What this means is that you cannot have trust without consent. This was the reasoning behind my waiting game – I waited until Harvey felt under no duress to come and see me. Quite an ask, that – invite a known criminal, to start to unburden himself – BUT ONLY WHEN HE HIMSELF, CONSENTED.
Everything else there was done on command – do this, do that, miss out, and you’re punished. Here was I, with a decidedly counter-cultural message – come in your own time, make up your own mind, if you decide against, there’s no penalty, it’s entirely up to you.
Some contrast. No wonder he took his time – 9 months. But, and here’s the next surprise, once he had decided, he showed exceptional dedication. He attended without fail, once a week, while we delved deeper into the traumas, and the wounds he had suffered as a small boy – wounds that had remained hidden as a safety measure, until he felt validated enough to unpack them.
My approach was as simple as it had been with Little David (#1). I provided a safe, trustworthy context in which he could unburden himself. I asked general questions – more to open things up, and to let him know I was prepared to hear anything, but anything, he cared to bring up. And Harvey, for one, certainly did. Being thrown out the window by a father whose job was to prevent him from being thrown out of windrows, or anywhere else for that matter – had deeply wounded him. It had the effect, which life-or-death trauma does, of sealing off that part of his mind where it took place, so that it was no longer available to ordinary conversation. No, we needed to probe the painful bits, carefully, and with consent.
Thinking about it now, I was looking for revenge. As a small child, your options are limited. If bad things are done to you, your scope for correcting them is too small to make any difference. However, being human, you hurt. And being hurt, your first response is to hurt back. That’s where revenge comes from. All revenge. But killing a fellow prisoner, in lieu of your father, gains you nothing, and loses them much.
This is obvious, if you can think it through calmly. I didn’t need to drive the point home. Indeed it was better that I didn’t. The magic comes from within the sufferer in exactly the same way, and for identical reasons it did with Little David. Quite remarkable.
And of course, there was much inside Harvey to be revengeful about, as with all the other murderers I worked with. Yet there’s a logical error, a mistake in the thinking. He had impulses to kill his father, to prevent further damage from that quarter. He didn’t dare kill him, since he remained a terrifying figure. So he killed other people instead. All violence is revenge, including all murder.
“I feel pain – so the best thing is to make you feel pain too”. That simply doesn’t add up. However much pain I inflict on you, this has zero impact on my suffering. “It makes me feel better – s/he had it coming – no one messes with me and gets away with it”. All rather too familiar for comfort – but irrational nonetheless.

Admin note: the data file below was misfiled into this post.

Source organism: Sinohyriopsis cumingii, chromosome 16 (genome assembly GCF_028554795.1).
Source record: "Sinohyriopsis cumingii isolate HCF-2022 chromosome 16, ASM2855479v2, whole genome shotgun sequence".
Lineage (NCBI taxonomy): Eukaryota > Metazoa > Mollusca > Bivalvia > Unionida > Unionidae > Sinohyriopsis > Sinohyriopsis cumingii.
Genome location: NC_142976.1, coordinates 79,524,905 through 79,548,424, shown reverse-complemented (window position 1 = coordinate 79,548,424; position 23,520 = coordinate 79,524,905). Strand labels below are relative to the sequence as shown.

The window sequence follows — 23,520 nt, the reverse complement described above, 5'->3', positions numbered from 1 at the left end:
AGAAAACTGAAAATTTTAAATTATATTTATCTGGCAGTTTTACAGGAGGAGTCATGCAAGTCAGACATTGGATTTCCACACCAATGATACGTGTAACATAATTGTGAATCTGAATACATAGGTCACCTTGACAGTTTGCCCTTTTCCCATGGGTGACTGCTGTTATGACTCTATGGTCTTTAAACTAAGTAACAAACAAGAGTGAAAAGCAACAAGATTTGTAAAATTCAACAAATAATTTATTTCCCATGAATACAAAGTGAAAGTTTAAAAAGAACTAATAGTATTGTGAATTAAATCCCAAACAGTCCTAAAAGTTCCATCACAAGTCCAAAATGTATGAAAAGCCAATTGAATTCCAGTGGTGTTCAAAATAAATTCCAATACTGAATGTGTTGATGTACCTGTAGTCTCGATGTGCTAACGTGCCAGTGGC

So my task was, at base, essentially simple – first, I had to winkle out the hate, by evaporating the fear that underlay it. Next I had to say that the fear, the terror, was out-of-date, and had been for decades – next time your dad wants to throw you out of the window, you are big enough to tell him “No”.
Simple in principle, not easy in practice. But the first stage had been passed – Harvey had agreed to talk. Once we did, once trust had been established, and consent empowered, we were motoring. All the crap from yesterday came out on to the table, and evaporated in the light of the present day. His terror of his father, the very speechless-terror that had kept the whole thing under wraps up till that point, went. Simply disappeared into the fresh air. He was able to cut the ties that had prevented its going before, and he ceased his “need” to kill, that is to kill all those substitutes of his abusive father. The term I used at the time was that he had finally got his parental figment, his parental remnant out of his head.
And the three times he would have killed, if he hadn’t agreed to talk with me? Well there would have been only one victim – he said. We both knew who it was, a rather irritating little man – nothing like his father in any respect. And though he assured me, once he’d confessed, that there would have been only one body, not three – there was no guarantee there would not have been others, later on. However, once his “father was out of his head” – that was a cast iron, solid gold, permanent guarantee that there would be no more. At least that’s my belief. Would you trust him?
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NEXT post, is about Percy, who couldn’t stand hearing nice things said about him. Check it out, when it’s posted.
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MEDICAL NOTE – at one level this is just as simple as it sounds. At another, it involves life-or-death emotions – which is why it all gets so gummed up. So you need to be extra careful when discussing these points with people who might have similar, deeply buried problems. IF IN DOUBT, DON’T. Life-or-death could mean yours.
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NOTE These posts are a new venture for me. I’ll aim for at least twice monthly. If you like what I write, please encourage me by responding, all but the latest will be free. You can always read the academic background to it all, free, by clicking The Simple Science of Sanity. Thanx.
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Brilliant(see typos para 9 line 8, para 15 line 9) Cheers Bob